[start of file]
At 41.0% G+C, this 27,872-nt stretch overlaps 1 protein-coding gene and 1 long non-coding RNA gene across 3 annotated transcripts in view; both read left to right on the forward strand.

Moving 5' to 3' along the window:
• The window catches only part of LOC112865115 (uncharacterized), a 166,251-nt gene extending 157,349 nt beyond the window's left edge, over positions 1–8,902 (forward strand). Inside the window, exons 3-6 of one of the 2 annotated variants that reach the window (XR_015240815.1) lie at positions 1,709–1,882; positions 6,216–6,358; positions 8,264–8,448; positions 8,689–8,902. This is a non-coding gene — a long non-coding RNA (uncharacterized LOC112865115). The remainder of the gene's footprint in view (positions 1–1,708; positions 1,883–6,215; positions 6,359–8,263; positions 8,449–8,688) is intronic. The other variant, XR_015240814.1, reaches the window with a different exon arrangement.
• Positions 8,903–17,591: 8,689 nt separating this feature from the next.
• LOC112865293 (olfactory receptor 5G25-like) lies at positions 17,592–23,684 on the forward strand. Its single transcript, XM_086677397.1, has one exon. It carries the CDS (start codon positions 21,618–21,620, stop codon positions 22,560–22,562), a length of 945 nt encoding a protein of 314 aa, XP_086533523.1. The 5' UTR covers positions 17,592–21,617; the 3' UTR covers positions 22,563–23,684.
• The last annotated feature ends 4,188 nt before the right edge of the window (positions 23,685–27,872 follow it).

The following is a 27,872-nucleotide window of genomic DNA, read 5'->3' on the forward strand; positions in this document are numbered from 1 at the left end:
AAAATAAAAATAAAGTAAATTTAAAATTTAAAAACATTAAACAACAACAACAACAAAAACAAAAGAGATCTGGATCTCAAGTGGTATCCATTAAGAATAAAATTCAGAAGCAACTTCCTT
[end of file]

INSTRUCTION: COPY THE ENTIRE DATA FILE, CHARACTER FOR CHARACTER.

At 41.0% G+C, this 27,872-nt stretch overlaps 1 protein-coding gene and 1 long non-coding RNA gene across 3 annotated transcripts in view; both read left to right on the forward strand.

Moving 5' to 3' along the window:
• The window catches only part of LOC112865115 (uncharacterized), a 166,251-nt gene extending 157,349 nt beyond the window's left edge, over positions 1–8,902 (forward strand). Inside the window, exons 3-6 of one of the 2 annotated variants that reach the window (XR_015240815.1) lie at positions 1,709–1,882; positions 6,216–6,358; positions 8,264–8,448; positions 8,689–8,902. This is a non-coding gene — a long non-coding RNA (uncharacterized LOC112865115). The remainder of the gene's footprint in view (positions 1–1,708; positions 1,883–6,215; positions 6,359–8,263; positions 8,449–8,688) is intronic. The other variant, XR_015240814.1, reaches the window with a different exon arrangement.
• Positions 8,903–17,591: 8,689 nt separating this feature from the next.
• LOC112865293 (olfactory receptor 5G25-like) lies at positions 17,592–23,684 on the forward strand. Its single transcript, XM_086677397.1, has one exon. It carries the CDS (start codon positions 21,618–21,620, stop codon positions 22,560–22,562), a length of 945 nt encoding a protein of 314 aa, XP_086533523.1. The 5' UTR covers positions 17,592–21,617; the 3' UTR covers positions 22,563–23,684.
• The last annotated feature ends 4,188 nt before the right edge of the window (positions 23,685–27,872 follow it).

The following is a 27,872-nucleotide window of genomic DNA, read 5'->3' on the forward strand; positions in this document are numbered from 1 at the left end:
AAAATAAAAATAAAGTAAATTTAAAATTTAAAAACATTAAACAACAACAACAACAAAAACAAAAGAGATCTGGATCTCAAGTGGTATCCATTAAGAATAAAATTCAGAAGCAACTTCCTT